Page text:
In addition to using the Glyph to render Asian Fonts in your Silverlight Applications, you can also use the TextBlock if you download and set the font using a downloader object. Please note that you’ll need permission to distribute any font you use with your application.
Here’s an example of XAML containing a TextBlock with Chinese Text:
<TextBlock x:Name=”myTextBlock” Width=”152″ Height=”64″
Canvas.Left=”184″ Canvas.Top=”56″ Text=”你好, 你好吗？”
TextWrapping=”Wrap” MouseLeftButtonDown=”HandleIt” />
When you run this, you’ll see square blocks on the screen instead of the Chinese text. It will look something like this:
// Event handler for initializing and executing a font file download request.
function HandleIt(sender, eventArgs)
// Retrieve a reference to the control.
var control = sender.getHost();
// Create a Downloader object.
var downloader = control.createObject(“downloader”);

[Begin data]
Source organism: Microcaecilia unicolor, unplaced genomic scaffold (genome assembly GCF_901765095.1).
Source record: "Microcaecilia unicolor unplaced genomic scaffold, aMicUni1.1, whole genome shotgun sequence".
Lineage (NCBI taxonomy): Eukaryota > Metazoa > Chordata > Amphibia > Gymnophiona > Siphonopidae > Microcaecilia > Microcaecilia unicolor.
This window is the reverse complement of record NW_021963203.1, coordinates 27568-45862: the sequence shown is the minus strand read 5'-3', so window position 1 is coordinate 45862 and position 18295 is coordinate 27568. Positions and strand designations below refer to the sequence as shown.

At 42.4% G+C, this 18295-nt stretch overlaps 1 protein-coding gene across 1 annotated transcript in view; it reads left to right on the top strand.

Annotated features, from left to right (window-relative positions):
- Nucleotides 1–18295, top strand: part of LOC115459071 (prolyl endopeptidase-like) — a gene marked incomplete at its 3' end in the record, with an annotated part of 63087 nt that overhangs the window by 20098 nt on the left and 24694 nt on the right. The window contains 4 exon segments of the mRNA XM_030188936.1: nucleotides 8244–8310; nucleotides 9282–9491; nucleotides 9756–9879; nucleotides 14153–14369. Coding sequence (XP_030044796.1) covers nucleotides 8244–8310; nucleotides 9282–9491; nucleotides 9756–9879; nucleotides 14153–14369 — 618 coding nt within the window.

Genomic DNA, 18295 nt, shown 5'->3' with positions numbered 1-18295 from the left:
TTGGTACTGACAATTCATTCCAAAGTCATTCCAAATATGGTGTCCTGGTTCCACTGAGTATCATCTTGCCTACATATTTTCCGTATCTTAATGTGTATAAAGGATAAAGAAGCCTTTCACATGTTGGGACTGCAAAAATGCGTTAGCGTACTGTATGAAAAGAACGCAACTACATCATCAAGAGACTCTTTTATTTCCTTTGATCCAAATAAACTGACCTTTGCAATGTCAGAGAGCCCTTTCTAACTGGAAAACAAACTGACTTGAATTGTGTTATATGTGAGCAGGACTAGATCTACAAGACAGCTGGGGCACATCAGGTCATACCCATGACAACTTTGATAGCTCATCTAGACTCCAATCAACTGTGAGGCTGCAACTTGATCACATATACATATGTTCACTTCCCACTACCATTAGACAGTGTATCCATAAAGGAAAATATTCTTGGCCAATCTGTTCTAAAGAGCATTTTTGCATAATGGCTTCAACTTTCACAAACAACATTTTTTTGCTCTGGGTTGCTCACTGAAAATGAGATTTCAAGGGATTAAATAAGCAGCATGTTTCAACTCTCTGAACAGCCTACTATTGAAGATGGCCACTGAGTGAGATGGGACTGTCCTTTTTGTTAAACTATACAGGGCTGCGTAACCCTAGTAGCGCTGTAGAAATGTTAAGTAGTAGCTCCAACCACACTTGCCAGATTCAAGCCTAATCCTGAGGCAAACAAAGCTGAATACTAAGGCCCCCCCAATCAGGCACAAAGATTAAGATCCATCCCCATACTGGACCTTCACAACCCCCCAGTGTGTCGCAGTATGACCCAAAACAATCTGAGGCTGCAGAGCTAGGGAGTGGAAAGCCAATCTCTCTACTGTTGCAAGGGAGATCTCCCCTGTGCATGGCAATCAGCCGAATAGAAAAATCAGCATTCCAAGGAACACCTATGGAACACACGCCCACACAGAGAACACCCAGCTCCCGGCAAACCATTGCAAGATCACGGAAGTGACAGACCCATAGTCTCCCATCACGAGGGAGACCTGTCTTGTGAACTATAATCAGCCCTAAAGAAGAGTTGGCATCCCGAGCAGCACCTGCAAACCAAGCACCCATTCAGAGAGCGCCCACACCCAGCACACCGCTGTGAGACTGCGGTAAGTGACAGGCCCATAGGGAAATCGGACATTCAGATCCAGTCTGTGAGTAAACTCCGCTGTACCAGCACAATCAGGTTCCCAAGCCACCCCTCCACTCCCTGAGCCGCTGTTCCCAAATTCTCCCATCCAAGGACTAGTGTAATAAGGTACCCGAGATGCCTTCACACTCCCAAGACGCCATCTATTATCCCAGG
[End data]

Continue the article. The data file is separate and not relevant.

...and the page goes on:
// Add Completed event.
// Initialize the Downloader request.
downloader.open(“GET”, “SIMHEI.TTF”, true);
// Execute the Downloader request.
This creates a downloader object that downloads the SIMHEI.TTF font from the server. Note that this font is not freely distributable. For your applications you must use a font that you can legally distribute to your clients.
It sets up a callback called ‘Completed’ to call when the download is complete:
// Event handler for the Completed event.
function onCompleted(sender, eventArgs)
// Retrieve the TextBlock object.
var myTextBlock = sender.findName(“myTextBlock”);
// Add the font files in the downloaded object to the TextBlock’s type face collection.
// Set the FontFamily property to the friendly name of the font.
myTextBlock.fontFamily = “Simhei” ;
Now that we have the font file, we can set its font source to the downloader object, and pull the SimHei font family out of it. The text will then be correctly rendered.
And as you can see the font is now correctly rendered.
Depending on the language that you use, there are a number of fonts that are potentially freely redistributably. Check with your font vendors, but using this (or the Glyphs technique) can internationalize your Silverlight applications.